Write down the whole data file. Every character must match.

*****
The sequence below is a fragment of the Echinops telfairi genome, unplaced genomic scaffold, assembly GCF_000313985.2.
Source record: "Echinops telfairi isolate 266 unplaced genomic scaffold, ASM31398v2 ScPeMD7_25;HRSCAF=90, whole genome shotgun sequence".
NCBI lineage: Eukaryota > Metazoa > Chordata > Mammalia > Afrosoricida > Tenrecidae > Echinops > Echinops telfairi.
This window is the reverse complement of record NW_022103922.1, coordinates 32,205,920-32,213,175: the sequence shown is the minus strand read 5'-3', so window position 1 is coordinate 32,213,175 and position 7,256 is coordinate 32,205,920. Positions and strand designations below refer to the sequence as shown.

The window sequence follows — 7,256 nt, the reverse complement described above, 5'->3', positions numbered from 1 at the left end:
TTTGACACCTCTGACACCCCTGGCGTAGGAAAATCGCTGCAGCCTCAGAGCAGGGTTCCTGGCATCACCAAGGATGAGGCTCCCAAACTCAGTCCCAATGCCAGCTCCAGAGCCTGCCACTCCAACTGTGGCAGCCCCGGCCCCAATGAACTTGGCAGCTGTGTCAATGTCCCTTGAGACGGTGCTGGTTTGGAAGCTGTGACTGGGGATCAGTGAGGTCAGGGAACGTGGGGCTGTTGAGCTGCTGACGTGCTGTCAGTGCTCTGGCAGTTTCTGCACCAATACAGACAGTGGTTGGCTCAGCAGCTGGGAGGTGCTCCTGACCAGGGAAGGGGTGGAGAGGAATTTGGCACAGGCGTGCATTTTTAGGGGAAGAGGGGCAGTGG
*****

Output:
The sequence below is a fragment of the Echinops telfairi genome, unplaced genomic scaffold, assembly GCF_000313985.2.
Source record: "Echinops telfairi isolate 266 unplaced genomic scaffold, ASM31398v2 ScPeMD7_25;HRSCAF=90, whole genome shotgun sequence".
NCBI lineage: Eukaryota > Metazoa > Chordata > Mammalia > Afrosoricida > Tenrecidae > Echinops > Echinops telfairi.
This window is the reverse complement of record NW_022103922.1, coordinates 32,205,920-32,213,175: the sequence shown is the minus strand read 5'-3', so window position 1 is coordinate 32,213,175 and position 7,256 is coordinate 32,205,920. Positions and strand designations below refer to the sequence as shown.

The window sequence follows — 7,256 nt, the reverse complement described above, 5'->3', positions numbered from 1 at the left end:
TTTGACACCTCTGACACCCCTGGCGTAGGAAAATCGCTGCAGCCTCAGAGCAGGGTTCCTGGCATCACCAAGGATGAGGCTCCCAAACTCAGTCCCAATGCCAGCTCCAGAGCCTGCCACTCCAACTGTGGCAGCCCCGGCCCCAATGAACTTGGCAGCTGTGTCAATGTCCCTTGAGACGGTGCTGGTTTGGAAGCTGTGACTGGGGATCAGTGAGGTCAGGGAACGTGGGGCTGTTGAGCTGCTGACGTGCTGTCAGTGCTCTGGCAGTTTCTGCACCAATACAGACAGTGGTTGGCTCAGCAGCTGGGAGGTGCTCCTGACCAGGGAAGGGGTGGAGAGGAATTTGGCACAGGCGTGCATTTTTAGGGGAAGAGGGGCAGTGG